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Niagara Falls
Wednesday, February 8, 2023
Residents get a glimpse of Glendale’s future
A map of the proposed zoning layout for the Glendale area. Supplied

They say Rome wasn’t built in a day. And Glendale won’t be either.

Residents of Glendale are still a long way from seeing a fully realized neighbourhood but after a team of planners presented to the town’s committee of the whole planning meeting Jan. 17, they can get a better idea of what the specifics may look like.

The details are being handled by the Planning Partnership, a consultant hired to update the plan for Glendale and implement the vision of the Glendale District Plan, which was completed in September 2021.

The Planning Partnership has finished the first phase of the update, which covers some preliminary research into the neighbourhood’s existing infrastructure, transportation needs, watershed, commercial and employment needs.

As more people move into the area, there will also be a higher demand for jobs.

The town will need to provide enough land to provide between 60 and 100 jobs per hectare until 2051 in order to comply with Niagara Region’s official plan, planner Donna Hinde told council.

Land use maps, which outline proposed uses for the district’s land, show properties along York and Grantham roads will be used to provide employment opportunities.

Coun. Gary Burroughs was especially interested in seeing a grocery store built to serve the residents near Niagara College and the surrounding area.

While Coun. Maria Mavridis shared her colleague’s desire, she tempered her optimism.

The challenge is that “it’s all privately owned land” and that there’s no guarantee developers will build a grocery store there, she said.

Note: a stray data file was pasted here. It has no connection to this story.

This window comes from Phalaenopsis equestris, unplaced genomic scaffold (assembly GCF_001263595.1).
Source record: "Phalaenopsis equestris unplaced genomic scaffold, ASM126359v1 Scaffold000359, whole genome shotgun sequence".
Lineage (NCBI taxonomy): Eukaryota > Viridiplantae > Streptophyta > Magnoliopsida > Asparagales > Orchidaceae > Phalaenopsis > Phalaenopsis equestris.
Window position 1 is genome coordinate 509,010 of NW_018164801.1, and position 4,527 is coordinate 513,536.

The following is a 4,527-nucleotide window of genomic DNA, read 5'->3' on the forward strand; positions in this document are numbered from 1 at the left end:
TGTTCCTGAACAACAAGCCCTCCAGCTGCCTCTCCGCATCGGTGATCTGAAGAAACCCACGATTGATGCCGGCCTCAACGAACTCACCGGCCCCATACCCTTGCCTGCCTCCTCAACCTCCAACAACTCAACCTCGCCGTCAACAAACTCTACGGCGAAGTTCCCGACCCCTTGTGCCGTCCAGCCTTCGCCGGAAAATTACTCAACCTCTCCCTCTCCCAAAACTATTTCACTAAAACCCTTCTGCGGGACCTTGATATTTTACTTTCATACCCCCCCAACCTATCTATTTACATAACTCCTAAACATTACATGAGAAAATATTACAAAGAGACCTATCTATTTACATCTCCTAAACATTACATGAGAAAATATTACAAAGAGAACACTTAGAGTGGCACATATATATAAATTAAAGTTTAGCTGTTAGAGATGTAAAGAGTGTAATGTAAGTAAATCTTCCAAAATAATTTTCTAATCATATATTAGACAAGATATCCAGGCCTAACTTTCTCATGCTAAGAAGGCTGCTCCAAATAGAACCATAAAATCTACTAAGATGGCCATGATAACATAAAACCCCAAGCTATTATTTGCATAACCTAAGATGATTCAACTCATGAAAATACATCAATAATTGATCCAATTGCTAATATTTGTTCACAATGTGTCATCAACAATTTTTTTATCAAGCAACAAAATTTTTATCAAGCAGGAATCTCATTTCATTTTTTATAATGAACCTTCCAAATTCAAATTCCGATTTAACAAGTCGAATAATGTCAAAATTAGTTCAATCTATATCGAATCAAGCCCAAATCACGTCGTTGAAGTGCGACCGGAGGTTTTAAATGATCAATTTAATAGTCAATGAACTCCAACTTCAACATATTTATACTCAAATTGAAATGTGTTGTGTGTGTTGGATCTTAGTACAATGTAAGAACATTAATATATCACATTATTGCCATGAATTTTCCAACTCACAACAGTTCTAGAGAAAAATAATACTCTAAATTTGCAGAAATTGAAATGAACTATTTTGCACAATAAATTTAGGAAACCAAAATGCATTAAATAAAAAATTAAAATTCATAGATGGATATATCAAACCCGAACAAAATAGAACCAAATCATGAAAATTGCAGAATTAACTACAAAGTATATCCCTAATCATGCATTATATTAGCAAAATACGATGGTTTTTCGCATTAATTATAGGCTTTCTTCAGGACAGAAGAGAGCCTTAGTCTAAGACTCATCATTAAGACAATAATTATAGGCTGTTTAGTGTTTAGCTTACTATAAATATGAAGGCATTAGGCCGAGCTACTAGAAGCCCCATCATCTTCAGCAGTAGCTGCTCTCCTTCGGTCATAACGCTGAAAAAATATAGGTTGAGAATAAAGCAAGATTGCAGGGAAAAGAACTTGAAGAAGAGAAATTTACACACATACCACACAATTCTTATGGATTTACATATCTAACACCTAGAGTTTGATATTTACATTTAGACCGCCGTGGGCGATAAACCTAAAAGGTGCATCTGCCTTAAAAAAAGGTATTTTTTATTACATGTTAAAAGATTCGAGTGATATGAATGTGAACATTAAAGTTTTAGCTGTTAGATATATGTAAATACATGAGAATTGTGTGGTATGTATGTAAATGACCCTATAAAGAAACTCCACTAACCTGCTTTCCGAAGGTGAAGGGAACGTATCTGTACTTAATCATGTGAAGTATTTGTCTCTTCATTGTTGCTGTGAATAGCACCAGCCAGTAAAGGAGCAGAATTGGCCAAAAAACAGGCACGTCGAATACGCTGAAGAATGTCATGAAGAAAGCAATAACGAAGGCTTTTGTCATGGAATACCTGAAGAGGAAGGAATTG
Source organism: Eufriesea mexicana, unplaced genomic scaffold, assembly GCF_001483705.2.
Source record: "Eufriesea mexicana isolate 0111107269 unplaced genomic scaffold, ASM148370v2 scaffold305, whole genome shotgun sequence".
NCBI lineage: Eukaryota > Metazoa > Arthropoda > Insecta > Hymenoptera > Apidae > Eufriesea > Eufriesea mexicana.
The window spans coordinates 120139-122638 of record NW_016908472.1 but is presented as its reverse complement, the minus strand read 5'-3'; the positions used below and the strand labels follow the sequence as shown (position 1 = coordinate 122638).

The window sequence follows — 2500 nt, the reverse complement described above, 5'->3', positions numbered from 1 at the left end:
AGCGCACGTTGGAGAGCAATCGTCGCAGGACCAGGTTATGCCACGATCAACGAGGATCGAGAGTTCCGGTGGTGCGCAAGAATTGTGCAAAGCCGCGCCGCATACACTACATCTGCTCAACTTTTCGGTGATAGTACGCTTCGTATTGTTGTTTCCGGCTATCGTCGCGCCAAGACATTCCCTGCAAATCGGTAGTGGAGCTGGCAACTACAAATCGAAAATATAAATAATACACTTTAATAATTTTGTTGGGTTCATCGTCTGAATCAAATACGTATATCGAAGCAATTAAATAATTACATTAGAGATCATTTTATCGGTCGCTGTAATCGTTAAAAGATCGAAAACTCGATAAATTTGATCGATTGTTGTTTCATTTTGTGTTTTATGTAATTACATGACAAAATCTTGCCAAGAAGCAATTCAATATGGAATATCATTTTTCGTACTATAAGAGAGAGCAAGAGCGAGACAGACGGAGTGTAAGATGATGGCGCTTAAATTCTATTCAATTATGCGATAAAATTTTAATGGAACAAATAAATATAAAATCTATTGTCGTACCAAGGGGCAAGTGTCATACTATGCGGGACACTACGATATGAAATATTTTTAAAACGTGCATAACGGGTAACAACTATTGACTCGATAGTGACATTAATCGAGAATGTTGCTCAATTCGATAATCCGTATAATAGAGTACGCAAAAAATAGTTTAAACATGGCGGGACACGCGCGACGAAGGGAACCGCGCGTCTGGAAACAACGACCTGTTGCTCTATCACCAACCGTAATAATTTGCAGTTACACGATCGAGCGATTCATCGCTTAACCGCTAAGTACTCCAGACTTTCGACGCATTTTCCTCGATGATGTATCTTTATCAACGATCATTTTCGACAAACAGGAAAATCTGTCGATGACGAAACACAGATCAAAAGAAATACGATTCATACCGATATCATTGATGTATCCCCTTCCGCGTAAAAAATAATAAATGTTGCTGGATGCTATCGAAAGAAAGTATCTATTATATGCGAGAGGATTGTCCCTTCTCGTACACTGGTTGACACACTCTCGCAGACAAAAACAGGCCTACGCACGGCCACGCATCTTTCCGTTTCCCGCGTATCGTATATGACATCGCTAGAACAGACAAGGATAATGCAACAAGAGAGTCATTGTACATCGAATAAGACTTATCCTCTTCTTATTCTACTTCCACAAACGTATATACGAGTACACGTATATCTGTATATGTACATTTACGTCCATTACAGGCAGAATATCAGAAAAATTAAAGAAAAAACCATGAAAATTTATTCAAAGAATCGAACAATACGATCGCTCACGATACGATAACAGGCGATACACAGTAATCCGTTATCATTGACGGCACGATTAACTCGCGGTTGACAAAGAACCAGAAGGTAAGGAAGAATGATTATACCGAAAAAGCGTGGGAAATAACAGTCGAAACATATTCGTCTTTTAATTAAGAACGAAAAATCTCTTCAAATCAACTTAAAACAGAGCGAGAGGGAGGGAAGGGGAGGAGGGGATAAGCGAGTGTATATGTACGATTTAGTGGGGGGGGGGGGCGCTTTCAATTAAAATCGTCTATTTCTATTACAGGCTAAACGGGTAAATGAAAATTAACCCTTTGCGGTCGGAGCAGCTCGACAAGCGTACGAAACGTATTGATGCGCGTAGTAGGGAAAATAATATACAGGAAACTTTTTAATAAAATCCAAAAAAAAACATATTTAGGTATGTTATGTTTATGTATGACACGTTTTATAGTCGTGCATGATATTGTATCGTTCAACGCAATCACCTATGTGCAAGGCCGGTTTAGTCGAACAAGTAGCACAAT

Consultant Aaron Farrell told councillors that much of the infrastructure already exists to accommodate new development, including water lines and wastewater treatment systems.

Those existing systems should be able to supply the area with water until 2041, according to a footnote in Farrell’s presentation.

At that time, the area may need to get water from Thorold and St. Catharines.

Stormwater management will have to be planned along the way, though, Farrell said.

Transportation infrastructure, on the other hand, will need some work.

Traffic concerns in Glendale predate the diverging diamond interchange that opened last fall at the Glendale exit from the QEW, Lord Mayor Gary Zalepa told The Lake Report.

“That’s a common one. So, I think that’s one to keep an eye on,” he said.

“We need to make sure that this plan properly addresses how people and vehicles flow through the community and around the interchange.”

According to the consultants’ presentation, people can expect the traffic around the outlet mall to increase as it is a primary destination for both drivers and pedestrians.

But they warned the most dangerous intersection in the area is at Glendale Avenue and Taylor Road near Niagara College.

Plans to deal with these traffic concerns will be addressed as the plan progresses, but the planners said more sidewalks will be needed as well as more space between bike lanes and traffic lanes.

The planning team’s study of the subwatershed is also an ongoing task.

A subwatershed is a network of rivers and creeks that drains into a larger body of water.

The purpose of studying it is to give “guidance for the planning of the lands adjacent to the natural heritage features,” said Farrell.

He said the lands adjacent to Six Mile Creek, the Welland Canal and Eight Mile Creek need protection from development.

The area around Six Mile Creek is already marked for environmental protection in the land use maps shared at the meeting.

They are also among the only green spaces on the map.

This did not escape the notice of Coun. Wendy Cheropita, who asked if the land around the river would be accessible to the public.

Hinde assured her they would plan for parks in the residential communities. “Parkland is a critical part of a complete community.”

At this point, the planning team is ready to start the second phase of the plan, which includes developing urban design guidelines and transportation networks.

They also need to assess the impact the new community will have on the town’s revenue, including the money generated by property taxes.

The planning team will be consulting residents throughout the process, council was told.

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